May Festival reshaping artistic leadership model

Following its 2023 150th anniversary celebration, the Cincinnati May Festival has announced Pulitzer Prize-winning composer Julia Wolfe as its inaugural festival director.

The 2024 May Festival begins on Friday, May 17, and includes a series of events throughout the rest of that month. This year, it’s introducing an artistic leadership model that features an annual festival director and a director of choruses, whose position it is to rehearse and shape the ensemble.

The festival director, drawn from a variety of artistic disciplines, will be engaged each year to “offer fresh perspectives and experiences that infuse the Festival with artistic innovation and exciting new collaborations,” according to a May Festival release.

Executive director Steven Sunderman said the goal of the change is to “invigorate all aspects of artistic planning and preparation” through the close collaboration between the artistic leads. He views this format as a way to bring fresh perspectives and experiences to the festival every year.

Julia Wolfe (Photo: Peter Serling)

“Julia’s achievements are unique, and as the May Festival lays the foundation for its next 150 years, Julia is the perfect person to serve as our inaugural festival director in this new model,” Sunderman said.

In announcing the hire, Sunderman highlighted Wolfe’s prolific work as a composer for full orchestra and chorus. Her music includes theatrical and multimedia elements, and she “expertly uses the art form to tell relevant stories on a variety of subjects,” Sunderman said.

The 2024 festival will feature the world premiere of “All that breathes,” a new choral fanfare Wolfe composed especially for the occasion. Performances will also showcase her compositions “Her Story,” “Anthracite Fields” and “Pretty,” along with works by her longtime collaborators Michael Gordon and David Lang.

“I am thrilled to be working with the forward-looking May Festival Chorus and Cincinnati Symphony Orchestra to bring powerful musical narratives to the historic May Festival,” Wolfe said. “Pairing new with old, the works resonate together across time and space to share the powerful vehicle of music – expressing who we were and who we are today.”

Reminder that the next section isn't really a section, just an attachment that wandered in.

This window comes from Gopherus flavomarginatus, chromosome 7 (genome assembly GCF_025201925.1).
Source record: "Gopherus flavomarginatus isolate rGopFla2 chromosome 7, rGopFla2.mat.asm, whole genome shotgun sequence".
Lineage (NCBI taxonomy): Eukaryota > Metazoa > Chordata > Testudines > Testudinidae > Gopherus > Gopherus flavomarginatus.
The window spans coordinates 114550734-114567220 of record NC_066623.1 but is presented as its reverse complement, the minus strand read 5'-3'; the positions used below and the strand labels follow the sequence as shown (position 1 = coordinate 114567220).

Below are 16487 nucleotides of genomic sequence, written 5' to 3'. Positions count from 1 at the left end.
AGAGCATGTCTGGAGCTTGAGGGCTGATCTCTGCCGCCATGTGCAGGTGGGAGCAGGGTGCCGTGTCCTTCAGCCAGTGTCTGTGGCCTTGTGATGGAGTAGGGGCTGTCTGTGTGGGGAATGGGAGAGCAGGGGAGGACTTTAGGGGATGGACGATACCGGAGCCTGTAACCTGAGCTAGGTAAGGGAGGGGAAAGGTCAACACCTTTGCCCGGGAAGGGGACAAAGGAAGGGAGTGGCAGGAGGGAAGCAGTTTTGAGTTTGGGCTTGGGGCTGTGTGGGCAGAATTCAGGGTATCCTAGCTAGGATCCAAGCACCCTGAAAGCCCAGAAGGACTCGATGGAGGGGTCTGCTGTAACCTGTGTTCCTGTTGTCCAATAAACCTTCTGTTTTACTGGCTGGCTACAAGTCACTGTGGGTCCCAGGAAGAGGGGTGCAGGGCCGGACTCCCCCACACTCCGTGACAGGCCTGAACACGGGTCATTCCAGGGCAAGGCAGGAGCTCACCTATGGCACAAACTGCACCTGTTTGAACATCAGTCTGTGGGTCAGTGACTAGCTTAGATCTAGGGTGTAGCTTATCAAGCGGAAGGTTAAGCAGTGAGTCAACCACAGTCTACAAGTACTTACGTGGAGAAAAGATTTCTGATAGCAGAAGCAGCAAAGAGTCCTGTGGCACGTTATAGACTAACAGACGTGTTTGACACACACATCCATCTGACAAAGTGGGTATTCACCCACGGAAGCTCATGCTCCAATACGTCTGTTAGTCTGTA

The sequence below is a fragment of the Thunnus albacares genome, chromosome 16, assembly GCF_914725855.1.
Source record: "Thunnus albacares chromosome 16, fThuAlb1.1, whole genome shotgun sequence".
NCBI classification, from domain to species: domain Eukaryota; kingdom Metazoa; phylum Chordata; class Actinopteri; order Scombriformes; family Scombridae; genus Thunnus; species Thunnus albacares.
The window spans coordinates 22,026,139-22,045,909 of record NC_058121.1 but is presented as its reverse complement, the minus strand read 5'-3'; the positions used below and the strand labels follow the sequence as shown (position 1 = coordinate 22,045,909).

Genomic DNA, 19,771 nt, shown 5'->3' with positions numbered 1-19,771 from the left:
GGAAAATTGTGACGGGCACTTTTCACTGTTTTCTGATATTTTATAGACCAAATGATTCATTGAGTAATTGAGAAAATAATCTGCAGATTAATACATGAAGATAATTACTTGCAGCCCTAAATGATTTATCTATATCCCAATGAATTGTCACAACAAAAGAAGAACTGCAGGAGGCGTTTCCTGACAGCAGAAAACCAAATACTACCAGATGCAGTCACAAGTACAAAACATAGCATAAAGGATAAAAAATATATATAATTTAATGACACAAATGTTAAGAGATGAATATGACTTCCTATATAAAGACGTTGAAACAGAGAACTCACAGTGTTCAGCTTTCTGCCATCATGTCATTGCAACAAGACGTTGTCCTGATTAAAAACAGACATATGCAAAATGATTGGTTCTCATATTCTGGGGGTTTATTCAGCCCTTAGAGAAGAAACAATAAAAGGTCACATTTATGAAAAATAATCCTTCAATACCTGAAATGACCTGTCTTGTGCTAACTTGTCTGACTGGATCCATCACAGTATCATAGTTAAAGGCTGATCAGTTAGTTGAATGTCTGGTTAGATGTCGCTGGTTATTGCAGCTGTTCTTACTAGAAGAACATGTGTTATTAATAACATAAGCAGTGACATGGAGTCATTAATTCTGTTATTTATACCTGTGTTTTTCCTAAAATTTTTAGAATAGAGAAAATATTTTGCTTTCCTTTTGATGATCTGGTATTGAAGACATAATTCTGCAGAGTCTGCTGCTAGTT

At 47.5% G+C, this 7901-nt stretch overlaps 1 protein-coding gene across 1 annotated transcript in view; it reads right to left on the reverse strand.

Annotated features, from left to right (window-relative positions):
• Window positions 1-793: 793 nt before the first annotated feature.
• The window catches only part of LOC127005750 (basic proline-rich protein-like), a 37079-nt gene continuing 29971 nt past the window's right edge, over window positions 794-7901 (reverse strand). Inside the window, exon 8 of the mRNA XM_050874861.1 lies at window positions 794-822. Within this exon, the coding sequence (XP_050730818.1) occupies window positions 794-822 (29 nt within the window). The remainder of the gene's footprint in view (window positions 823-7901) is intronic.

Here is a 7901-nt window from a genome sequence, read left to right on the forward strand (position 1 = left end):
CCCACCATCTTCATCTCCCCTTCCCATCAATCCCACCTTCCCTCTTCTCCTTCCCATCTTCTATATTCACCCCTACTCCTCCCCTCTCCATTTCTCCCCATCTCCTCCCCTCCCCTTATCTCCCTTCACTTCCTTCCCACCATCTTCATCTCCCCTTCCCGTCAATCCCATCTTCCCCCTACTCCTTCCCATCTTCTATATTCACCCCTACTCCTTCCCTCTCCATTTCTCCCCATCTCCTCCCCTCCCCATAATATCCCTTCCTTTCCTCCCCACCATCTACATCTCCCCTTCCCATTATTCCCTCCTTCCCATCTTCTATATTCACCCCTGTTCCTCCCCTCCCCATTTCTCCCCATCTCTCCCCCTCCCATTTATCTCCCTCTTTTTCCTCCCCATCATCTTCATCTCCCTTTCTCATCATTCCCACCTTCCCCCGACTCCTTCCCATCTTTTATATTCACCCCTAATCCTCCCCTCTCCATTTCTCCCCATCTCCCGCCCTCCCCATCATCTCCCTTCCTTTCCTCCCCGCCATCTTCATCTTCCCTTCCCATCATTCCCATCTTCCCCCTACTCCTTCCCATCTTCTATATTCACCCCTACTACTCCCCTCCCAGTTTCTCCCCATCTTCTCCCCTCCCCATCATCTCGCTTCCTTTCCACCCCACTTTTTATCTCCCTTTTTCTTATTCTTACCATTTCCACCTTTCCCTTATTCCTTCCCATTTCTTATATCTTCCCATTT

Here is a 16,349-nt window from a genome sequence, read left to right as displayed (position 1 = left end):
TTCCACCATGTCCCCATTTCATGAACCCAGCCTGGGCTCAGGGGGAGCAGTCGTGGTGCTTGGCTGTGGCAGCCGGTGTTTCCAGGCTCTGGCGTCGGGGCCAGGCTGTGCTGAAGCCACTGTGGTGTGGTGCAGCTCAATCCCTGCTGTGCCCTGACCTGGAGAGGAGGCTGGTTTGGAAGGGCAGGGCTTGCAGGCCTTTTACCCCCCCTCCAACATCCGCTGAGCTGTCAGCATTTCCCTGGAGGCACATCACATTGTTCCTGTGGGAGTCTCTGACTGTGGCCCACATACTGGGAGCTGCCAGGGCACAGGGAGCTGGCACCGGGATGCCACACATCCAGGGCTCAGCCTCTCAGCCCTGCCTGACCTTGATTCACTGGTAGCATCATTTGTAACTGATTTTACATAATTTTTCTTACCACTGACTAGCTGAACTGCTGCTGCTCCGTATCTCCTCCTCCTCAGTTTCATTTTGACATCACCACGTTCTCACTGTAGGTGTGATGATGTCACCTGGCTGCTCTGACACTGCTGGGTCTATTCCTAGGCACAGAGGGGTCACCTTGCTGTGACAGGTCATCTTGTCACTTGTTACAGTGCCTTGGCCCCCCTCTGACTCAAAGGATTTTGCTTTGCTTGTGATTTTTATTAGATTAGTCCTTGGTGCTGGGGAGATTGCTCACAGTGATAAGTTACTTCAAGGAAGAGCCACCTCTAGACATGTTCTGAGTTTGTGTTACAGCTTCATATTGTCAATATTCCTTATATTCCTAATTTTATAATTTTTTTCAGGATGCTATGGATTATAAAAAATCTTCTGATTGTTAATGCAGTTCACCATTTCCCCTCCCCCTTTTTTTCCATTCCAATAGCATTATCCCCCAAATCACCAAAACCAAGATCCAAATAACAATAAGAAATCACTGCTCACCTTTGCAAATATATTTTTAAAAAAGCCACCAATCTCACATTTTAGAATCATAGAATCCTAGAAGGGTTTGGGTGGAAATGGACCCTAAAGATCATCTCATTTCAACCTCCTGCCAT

A look at the 2024 May Festival

In this new role, Wolfe will work closely with the May Festival’s longtime director of choruses, Robert Porco, who will prepare the 140-voice ensemble for this one last round of concerts. Matthew Swanson was recently named to succeed Porco following this year’s festival.

The festival will pay tribute to Porco’s 35-year tenure with a community celebration on March 23 at Music Hall. He is the longest-tenured director of choruses in the festival’s history.

“I love Julia’s music. It is imaginative, interesting and eclectic,” said Porco. He has a personal connection “Anthracite Fields,” he said, because his father worked in the steel mills for 41 years.

“The quotes within the piece drawn from people who worked in the coal mines resonated with me,” he added. “Her music is fascinating and extraordinary, and I look forward to sharing it with everyone here in Cincinnati.”

Porco is also one of four conductors to lead the May Festival Chorus and CSO in this year’s performances, in addition to Teddy Abrams, Stephanie Childress and François López-Ferrer. Abrams is music director of the Louisville Orchestra and was “Musical America’s” 2022 Conductor of the Year. Franco-British conductor Childress has already made a strong impression in Europe and the U.S. at the age of 24, and is concluding her time as assistant conductor of the St. Louis Symphony Orchestra.